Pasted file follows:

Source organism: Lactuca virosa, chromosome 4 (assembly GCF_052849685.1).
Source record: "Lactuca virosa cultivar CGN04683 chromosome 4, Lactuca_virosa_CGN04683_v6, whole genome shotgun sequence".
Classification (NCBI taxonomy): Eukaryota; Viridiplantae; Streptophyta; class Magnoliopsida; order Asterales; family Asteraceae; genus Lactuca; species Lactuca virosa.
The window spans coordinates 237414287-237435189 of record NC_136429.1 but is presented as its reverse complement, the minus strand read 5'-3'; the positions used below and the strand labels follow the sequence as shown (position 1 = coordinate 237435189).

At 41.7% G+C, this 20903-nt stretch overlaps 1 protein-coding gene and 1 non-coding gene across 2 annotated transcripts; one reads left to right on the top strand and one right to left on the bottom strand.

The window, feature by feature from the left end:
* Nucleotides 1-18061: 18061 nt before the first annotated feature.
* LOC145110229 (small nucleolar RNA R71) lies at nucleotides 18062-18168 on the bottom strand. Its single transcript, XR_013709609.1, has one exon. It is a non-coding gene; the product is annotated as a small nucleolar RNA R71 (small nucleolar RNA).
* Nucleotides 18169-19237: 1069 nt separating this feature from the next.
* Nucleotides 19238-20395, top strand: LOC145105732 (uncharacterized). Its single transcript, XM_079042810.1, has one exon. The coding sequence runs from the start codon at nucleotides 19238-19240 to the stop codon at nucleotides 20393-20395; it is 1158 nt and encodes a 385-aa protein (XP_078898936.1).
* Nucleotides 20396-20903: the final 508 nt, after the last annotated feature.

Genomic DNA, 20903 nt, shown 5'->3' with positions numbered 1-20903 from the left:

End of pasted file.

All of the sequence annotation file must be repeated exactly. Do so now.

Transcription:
Source organism: Lactuca virosa, chromosome 4 (assembly GCF_052849685.1).
Source record: "Lactuca virosa cultivar CGN04683 chromosome 4, Lactuca_virosa_CGN04683_v6, whole genome shotgun sequence".
Classification (NCBI taxonomy): Eukaryota; Viridiplantae; Streptophyta; class Magnoliopsida; order Asterales; family Asteraceae; genus Lactuca; species Lactuca virosa.
The window spans coordinates 237414287-237435189 of record NC_136429.1 but is presented as its reverse complement, the minus strand read 5'-3'; the positions used below and the strand labels follow the sequence as shown (position 1 = coordinate 237435189).

At 41.7% G+C, this 20903-nt stretch overlaps 1 protein-coding gene and 1 non-coding gene across 2 annotated transcripts; one reads left to right on the top strand and one right to left on the bottom strand.

The window, feature by feature from the left end:
* Nucleotides 1-18061: 18061 nt before the first annotated feature.
* LOC145110229 (small nucleolar RNA R71) lies at nucleotides 18062-18168 on the bottom strand. Its single transcript, XR_013709609.1, has one exon. It is a non-coding gene; the product is annotated as a small nucleolar RNA R71 (small nucleolar RNA).
* Nucleotides 18169-19237: 1069 nt separating this feature from the next.
* Nucleotides 19238-20395, top strand: LOC145105732 (uncharacterized). Its single transcript, XM_079042810.1, has one exon. The coding sequence runs from the start codon at nucleotides 19238-19240 to the stop codon at nucleotides 20393-20395; it is 1158 nt and encodes a 385-aa protein (XP_078898936.1).
* Nucleotides 20396-20903: the final 508 nt, after the last annotated feature.

Genomic DNA, 20903 nt, shown 5'->3' with positions numbered 1-20903 from the left: